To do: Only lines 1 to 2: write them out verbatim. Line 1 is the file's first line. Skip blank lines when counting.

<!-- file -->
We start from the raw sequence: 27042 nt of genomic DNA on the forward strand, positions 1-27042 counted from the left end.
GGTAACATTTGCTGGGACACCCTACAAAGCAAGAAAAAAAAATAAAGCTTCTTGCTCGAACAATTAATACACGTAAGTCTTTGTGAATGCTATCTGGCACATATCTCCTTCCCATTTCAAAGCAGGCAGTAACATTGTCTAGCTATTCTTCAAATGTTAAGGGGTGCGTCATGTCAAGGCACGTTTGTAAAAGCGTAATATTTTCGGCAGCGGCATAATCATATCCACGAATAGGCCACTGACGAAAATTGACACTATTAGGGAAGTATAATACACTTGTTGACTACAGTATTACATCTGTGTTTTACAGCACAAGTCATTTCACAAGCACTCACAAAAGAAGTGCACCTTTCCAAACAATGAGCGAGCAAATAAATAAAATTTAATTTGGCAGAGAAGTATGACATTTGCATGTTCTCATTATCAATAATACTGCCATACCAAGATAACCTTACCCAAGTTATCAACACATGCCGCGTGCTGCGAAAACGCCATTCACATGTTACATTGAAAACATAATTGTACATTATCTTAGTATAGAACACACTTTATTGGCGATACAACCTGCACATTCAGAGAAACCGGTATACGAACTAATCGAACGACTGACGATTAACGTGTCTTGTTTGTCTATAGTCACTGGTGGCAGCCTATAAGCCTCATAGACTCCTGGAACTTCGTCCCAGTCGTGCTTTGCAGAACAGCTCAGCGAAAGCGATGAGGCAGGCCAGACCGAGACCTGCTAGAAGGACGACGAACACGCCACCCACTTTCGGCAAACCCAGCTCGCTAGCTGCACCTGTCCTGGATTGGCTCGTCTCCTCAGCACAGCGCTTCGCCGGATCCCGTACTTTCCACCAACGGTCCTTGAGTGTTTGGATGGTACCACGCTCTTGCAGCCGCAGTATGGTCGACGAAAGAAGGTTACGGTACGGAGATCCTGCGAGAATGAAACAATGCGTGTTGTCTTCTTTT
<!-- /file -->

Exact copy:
We start from the raw sequence: 27042 nt of genomic DNA on the forward strand, positions 1-27042 counted from the left end.
GGTAACATTTGCTGGGACACCCTACAAAGCAAGAAAAAAAAATAAAGCTTCTTGCTCGAACAATTAATACACGTAAGTCTTTGTGAATGCTATCTGGCACATATCTCCTTCCCATTTCAAAGCAGGCAGTAACATTGTCTAGCTATTCTTCAAATGTTAAGGGGTGCGTCATGTCAAGGCACGTTTGTAAAAGCGTAATATTTTCGGCAGCGGCATAATCATATCCACGAATAGGCCACTGACGAAAATTGACACTATTAGGGAAGTATAATACACTTGTTGACTACAGTATTACATCTGTGTTTTACAGCACAAGTCATTTCACAAGCACTCACAAAAGAAGTGCACCTTTCCAAACAATGAGCGAGCAAATAAATAAAATTTAATTTGGCAGAGAAGTATGACATTTGCATGTTCTCATTATCAATAATACTGCCATACCAAGATAACCTTACCCAAGTTATCAACACATGCCGCGTGCTGCGAAAACGCCATTCACATGTTACATTGAAAACATAATTGTACATTATCTTAGTATAGAACACACTTTATTGGCGATACAACCTGCACATTCAGAGAAACCGGTATACGAACTAATCGAACGACTGACGATTAACGTGTCTTGTTTGTCTATAGTCACTGGTGGCAGCCTATAAGCCTCATAGACTCCTGGAACTTCGTCCCAGTCGTGCTTTGCAGAACAGCTCAGCGAAAGCGATGAGGCAGGCCAGACCGAGACCTGCTAGAAGGACGACGAACACGCCACCCACTTTCGGCAAACCCAGCTCGCTAGCTGCACCTGTCCTGGATTGGCTCGTCTCCTCAGCACAGCGCTTCGCCGGATCCCGTACTTTCCACCAACGGTCCTTGAGTGTTTGGATGGTACCACGCTCTTGCAGCCGCAGTATGGTCGACGAAAGAAGGTTACGGTACGGAGATCCTGCGAGAATGAAACAATGCGTGTTGTCTTCTTTT